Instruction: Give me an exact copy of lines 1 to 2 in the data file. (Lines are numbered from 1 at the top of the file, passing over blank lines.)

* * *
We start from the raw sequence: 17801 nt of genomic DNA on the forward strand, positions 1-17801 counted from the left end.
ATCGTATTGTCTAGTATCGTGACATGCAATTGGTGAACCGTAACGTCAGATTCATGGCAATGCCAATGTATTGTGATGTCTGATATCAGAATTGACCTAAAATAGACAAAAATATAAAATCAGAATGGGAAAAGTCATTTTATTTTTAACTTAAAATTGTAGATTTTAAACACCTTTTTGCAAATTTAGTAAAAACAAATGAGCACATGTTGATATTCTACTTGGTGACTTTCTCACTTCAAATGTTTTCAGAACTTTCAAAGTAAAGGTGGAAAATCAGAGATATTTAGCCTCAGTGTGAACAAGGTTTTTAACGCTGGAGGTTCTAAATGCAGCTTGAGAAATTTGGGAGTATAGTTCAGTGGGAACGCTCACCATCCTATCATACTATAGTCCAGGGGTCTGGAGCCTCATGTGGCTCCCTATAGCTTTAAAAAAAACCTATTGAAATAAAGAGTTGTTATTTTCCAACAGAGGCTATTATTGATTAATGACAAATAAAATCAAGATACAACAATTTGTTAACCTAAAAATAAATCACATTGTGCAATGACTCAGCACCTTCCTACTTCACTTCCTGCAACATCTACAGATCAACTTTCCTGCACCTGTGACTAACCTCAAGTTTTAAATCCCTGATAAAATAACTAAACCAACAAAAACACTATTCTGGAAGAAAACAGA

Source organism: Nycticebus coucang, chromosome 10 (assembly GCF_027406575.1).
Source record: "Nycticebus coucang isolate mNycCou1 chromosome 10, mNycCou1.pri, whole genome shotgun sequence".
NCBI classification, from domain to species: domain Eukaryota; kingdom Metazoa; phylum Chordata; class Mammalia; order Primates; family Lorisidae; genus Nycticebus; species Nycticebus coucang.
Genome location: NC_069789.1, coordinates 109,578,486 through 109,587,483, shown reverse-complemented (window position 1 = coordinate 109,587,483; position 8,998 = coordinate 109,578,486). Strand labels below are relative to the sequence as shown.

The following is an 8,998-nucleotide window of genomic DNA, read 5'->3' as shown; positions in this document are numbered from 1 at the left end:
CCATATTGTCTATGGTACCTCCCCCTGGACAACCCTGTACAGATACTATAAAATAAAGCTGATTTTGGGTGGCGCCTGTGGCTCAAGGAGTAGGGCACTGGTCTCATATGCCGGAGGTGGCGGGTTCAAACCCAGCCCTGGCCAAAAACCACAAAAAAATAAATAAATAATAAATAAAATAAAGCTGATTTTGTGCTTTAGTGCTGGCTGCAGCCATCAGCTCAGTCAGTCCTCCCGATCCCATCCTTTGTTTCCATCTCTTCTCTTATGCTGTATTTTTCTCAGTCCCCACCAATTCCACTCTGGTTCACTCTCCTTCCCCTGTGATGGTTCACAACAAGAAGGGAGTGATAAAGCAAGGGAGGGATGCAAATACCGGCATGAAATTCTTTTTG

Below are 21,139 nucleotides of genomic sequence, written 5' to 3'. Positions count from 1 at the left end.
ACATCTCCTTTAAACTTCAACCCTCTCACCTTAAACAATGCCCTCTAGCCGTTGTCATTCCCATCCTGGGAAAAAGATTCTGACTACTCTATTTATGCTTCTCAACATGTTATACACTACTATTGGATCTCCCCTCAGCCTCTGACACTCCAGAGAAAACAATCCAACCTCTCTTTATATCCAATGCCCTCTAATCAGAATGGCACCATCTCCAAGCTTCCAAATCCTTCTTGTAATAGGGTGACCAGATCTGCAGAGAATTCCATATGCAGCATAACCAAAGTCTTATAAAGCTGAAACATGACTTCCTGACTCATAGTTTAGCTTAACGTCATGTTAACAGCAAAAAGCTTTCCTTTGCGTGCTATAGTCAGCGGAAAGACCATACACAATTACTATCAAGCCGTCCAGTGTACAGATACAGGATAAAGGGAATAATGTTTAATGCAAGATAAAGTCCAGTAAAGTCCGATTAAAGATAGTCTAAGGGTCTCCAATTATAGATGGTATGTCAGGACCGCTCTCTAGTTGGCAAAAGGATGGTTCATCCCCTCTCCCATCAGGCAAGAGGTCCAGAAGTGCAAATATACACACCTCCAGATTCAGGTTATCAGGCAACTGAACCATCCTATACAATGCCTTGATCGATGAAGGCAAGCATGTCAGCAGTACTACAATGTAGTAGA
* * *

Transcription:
We start from the raw sequence: 17801 nt of genomic DNA on the forward strand, positions 1-17801 counted from the left end.
ATCGTATTGTCTAGTATCGTGACATGCAATTGGTGAACCGTAACGTCAGATTCATGGCAATGCCAATGTATTGTGATGTCTGATATCAGAATTGACCTAAAATAGACAAAAATATAAAATCAGAATGGGAAAAGTCATTTTATTTTTAACTTAAAATTGTAGATTTTAAACACCTTTTTGCAAATTTAGTAAAAACAAATGAGCACATGTTGATATTCTACTTGGTGACTTTCTCACTTCAAATGTTTTCAGAACTTTCAAAGTAAAGGTGGAAAATCAGAGATATTTAGCCTCAGTGTGAACAAGGTTTTTAACGCTGGAGGTTCTAAATGCAGCTTGAGAAATTTGGGAGTATAGTTCAGTGGGAACGCTCACCATCCTATCATACTATAGTCCAGGGGTCTGGAGCCTCATGTGGCTCCCTATAGCTTTAAAAAAAACCTATTGAAATAAAGAGTTGTTATTTTCCAACAGAGGCTATTATTGATTAATGACAAATAAAATCAAGATACAACAATTTGTTAACCTAAAAATAAATCACATTGTGCAATGACTCAGCACCTTCCTACTTCACTTCCTGCAACATCTACAGATCAACTTTCCTGCACCTGTGACTAACCTCAAGTTTTAAATCCCTGATAAAATAACTAAACCAACAAAAACACTATTCTGGAAGAAAACAGA